Let’s start with an easy one, albeit important one, albeit one that most people, academics included, don’t really understand. And the answer is: it depends on the market – but in most cases, for all practical purposes the answer is yes. But before we can really answer this question, we need to define market efficiency very clearly (and very simply). Forget what you’ve learned about weak forms and strong forms and the other stuff coming out of academia.
An efficient market is a market where all publicly available information is priced in. What is public information? Basically, any information that affects the price of that asset, such as information reported by the company, by its competitors, suppliers and vendors, macroeconomic data, etc.
So which markets are efficient and which less so? For the most part, the larger and more liquid the market, the more efficient. Large cap U.S. stocks, U.S. treasuries, currency markets? All extremely efficient. Small to mid-cap U.S. stocks? Still pretty efficient but certainly less so than large caps. Microcap stocks and emerging market stocks – less efficient still.
Essentially it means you can’t make money, without one of the following (1) luck or (2) non-public information. Now, to be precise, the phrase “you can’t make any money” really means, “you will not consistently achieve risk-adjusted above market returns.” And by “you” I do mean YOU, whether you’re a Harvard undergrad day-trading in your dorm, a retiree with a 401K, or you’re running a $10 billion mutual fund or hedge fund.
Since luck is pretty hard to control, let’s talk about the second factor: having non-public information. Now, of course there are two types of non-public information. The legal type and the illegal type. Here at IBankingFAQ, we recommend the legal type, at least in the United States (we give no such recommendation for those investing outside the U.S. ) Most of you probably know what the illegal type is – usually called “insider information.” An example of this would be investing in an airline of which your Dad has influence over union decisions.
The legal type would be any information not known by the broader investing community that has not been obtained illegally (i.e. in violation of SEC or other regulatory body regulations). For example, hedge funds that cover retailers might send consultants to a retail store to count cars in the parking lot or peak into stock rooms to count inventory levels, given them non-public insight into the financial results of the retailer. Or perhaps a doctor, due to his or her own specialty has indirect insight into the likely success or failure of a new drug in clinical trials. Or maybe a mutual fund manager has the ability to meet directly with a management team. Even if no non-public information is disclosed by the CEO during that meeting, the fund manager might have insight into the quality of the CEO that other market participants, who do not have the ability to meet management, cannot have. Keep in mind that often there is a very fine line between legally obtained non-public information and illegal insider information.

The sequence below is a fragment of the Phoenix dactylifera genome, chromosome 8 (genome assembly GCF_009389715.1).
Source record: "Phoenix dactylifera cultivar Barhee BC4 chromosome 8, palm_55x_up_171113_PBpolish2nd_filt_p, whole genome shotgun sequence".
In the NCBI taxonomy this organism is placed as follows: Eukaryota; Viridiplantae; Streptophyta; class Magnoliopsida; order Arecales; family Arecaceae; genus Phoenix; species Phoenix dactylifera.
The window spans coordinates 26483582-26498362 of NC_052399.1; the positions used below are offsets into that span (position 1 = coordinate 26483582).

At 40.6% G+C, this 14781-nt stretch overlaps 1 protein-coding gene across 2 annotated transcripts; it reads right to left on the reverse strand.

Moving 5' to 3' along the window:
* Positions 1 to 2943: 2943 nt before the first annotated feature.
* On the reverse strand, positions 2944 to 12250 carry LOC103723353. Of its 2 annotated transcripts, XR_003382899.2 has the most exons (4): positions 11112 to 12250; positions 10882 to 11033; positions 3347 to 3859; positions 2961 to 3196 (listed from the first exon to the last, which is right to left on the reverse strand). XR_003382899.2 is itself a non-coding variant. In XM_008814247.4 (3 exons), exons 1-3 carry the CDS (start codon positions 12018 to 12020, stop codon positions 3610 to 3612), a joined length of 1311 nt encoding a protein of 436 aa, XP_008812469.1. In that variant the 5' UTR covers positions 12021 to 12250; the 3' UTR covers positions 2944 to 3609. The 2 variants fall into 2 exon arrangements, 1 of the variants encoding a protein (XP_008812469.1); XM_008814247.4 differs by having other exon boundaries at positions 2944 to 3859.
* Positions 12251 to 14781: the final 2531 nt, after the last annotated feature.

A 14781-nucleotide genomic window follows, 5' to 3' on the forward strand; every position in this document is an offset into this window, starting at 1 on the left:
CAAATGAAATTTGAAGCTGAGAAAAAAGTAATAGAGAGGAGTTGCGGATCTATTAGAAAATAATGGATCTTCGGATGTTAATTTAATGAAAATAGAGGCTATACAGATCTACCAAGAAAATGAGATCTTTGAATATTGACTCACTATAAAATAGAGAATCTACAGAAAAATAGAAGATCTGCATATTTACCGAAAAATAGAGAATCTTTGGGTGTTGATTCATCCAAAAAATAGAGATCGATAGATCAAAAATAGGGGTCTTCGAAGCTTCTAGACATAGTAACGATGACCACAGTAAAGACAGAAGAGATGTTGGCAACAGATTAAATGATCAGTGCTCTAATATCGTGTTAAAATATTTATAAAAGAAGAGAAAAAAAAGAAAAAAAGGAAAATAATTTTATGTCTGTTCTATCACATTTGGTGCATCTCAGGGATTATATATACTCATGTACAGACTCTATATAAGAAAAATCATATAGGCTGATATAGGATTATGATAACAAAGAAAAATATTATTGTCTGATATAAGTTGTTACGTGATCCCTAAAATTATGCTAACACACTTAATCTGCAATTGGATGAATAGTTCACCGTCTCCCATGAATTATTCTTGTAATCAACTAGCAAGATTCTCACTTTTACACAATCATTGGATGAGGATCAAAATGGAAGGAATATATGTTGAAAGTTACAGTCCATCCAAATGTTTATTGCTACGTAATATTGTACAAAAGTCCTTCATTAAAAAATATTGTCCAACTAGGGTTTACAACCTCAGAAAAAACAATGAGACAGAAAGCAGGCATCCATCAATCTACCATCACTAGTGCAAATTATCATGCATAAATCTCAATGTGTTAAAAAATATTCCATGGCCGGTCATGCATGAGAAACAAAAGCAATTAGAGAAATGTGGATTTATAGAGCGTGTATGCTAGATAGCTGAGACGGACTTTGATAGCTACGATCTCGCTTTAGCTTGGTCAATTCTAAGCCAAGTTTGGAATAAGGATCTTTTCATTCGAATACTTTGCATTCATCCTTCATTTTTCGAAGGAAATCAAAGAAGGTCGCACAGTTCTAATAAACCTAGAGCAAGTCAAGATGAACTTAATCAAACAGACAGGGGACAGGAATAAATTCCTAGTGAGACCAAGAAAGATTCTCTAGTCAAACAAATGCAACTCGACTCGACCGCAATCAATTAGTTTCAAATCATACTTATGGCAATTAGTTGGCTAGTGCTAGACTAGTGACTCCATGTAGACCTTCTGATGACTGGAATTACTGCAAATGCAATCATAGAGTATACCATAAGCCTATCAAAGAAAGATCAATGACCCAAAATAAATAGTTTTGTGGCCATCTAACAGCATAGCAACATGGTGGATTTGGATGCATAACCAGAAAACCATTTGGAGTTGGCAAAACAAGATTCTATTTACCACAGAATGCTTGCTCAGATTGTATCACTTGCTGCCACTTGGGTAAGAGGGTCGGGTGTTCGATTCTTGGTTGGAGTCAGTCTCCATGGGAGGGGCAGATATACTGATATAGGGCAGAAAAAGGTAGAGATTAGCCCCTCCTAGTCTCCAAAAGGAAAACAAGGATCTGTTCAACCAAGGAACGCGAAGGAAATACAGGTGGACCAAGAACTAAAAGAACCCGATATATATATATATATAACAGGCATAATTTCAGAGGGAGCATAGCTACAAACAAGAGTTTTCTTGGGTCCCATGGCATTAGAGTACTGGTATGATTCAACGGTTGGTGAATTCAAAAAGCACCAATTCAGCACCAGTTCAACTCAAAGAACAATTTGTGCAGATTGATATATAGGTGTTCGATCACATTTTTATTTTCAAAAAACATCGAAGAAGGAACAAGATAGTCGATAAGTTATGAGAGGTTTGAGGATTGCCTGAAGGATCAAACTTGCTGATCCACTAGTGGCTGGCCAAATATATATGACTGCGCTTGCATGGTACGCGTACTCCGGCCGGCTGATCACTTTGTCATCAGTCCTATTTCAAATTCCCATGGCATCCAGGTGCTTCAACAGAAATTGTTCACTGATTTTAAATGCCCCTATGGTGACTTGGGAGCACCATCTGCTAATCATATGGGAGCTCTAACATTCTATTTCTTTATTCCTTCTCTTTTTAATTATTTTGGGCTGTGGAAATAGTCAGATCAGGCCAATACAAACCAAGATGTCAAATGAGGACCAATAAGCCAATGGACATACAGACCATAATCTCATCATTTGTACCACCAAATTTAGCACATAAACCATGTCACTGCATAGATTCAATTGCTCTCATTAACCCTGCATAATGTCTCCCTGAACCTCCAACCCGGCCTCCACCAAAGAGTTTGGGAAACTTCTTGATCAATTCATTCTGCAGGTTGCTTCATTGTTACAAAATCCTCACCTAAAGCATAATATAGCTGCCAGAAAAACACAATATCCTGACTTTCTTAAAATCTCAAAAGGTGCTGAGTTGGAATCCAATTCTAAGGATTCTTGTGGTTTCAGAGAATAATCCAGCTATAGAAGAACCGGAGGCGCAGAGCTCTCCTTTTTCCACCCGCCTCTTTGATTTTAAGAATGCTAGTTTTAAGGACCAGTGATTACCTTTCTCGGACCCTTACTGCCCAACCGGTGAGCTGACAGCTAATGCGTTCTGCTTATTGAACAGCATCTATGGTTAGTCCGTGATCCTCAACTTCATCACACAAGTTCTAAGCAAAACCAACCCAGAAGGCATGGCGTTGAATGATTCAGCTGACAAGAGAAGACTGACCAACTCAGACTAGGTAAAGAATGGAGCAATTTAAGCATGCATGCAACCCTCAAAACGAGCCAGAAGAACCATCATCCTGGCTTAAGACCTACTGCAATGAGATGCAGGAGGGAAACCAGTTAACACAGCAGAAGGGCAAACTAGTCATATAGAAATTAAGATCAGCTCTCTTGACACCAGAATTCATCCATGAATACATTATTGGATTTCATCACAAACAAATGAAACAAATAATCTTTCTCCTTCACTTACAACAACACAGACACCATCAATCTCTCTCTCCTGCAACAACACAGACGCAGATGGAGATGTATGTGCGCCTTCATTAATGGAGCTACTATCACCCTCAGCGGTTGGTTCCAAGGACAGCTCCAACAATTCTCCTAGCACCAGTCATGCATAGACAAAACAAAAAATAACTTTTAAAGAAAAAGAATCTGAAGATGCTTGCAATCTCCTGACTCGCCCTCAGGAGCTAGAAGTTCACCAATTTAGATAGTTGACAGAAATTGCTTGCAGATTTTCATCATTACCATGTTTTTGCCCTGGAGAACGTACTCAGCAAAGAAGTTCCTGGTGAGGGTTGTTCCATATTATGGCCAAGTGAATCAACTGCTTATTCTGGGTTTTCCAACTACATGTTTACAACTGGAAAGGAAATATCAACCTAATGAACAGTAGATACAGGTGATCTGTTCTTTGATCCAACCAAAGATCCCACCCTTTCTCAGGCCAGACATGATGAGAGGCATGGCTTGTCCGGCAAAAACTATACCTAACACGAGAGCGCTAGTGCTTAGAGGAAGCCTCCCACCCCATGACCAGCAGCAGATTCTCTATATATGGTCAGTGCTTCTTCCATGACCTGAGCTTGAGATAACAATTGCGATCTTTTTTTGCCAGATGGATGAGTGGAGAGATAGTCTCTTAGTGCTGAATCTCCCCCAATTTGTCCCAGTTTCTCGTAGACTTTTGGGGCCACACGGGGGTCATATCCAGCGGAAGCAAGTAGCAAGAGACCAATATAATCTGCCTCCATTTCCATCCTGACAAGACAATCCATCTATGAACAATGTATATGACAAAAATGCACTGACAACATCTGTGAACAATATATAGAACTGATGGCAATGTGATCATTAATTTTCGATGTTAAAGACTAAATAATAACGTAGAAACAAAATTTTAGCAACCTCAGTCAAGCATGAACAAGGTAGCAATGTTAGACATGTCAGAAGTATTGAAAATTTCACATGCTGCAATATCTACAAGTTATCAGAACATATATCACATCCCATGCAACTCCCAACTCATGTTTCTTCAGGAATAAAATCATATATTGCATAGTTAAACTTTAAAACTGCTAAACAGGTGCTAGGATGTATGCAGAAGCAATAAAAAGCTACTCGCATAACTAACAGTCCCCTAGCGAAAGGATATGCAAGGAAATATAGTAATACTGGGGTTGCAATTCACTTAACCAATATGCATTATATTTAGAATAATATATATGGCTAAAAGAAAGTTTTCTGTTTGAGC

So how does one go about legally obtaining non-public information? Well, aside from the examples I’ve given above, the answer is that it is usually extraordinarily difficult as an individual investor and still extremely difficult as an institutional investor. The short answer is if you’re going to try to make money in financial markets, concentrate on less efficient markets such as small cap stocks or emerging markets but ONLY if you have the ability to uncover non-public information.
The even shorter answer is, its nearly impossible for an individual investor (or institutional investor such as a hedge fund) to outperform the market so don’t even try.
Ah ha! You think you’ve got me, don’t you?
Recall the definition of an efficient market: that all public information is priced in. I never said that prices were fundamentally correct (more on this in the next question). I merely said to be efficient prices must reflect all publicly available information. If the consensus amongst the public (i.e. market participants) is that we’re in a new era of phenomenal growth to which the world has never seen before, then that public sentiment (or more precisely, that economic outlook or forecast) will be priced into stocks (or other financial assets). That overly optimistic sentiment may be ultimately shown to be foolish or short-sighted, but it does not mean that markets are inefficient, or even wrong.
No. Prices of financial assets can certainly rise to unsustainable levels due to overly optimistic forecasts. And this is actually pretty easy to spot, at least near its peak. You may recall that plenty of market commentators and academics spoke of an Internet bubble in the late ’90s and a real estate bubble in the last few years. What I am saying is that just because asset prices may vary greatly over time (say NASDAQ at over 5000 in March 2000 and at about 1100 two and a half years later) doesn’t mean that markets are inefficient. It just means that public information (i.e. market sentiment and forecasts) changed.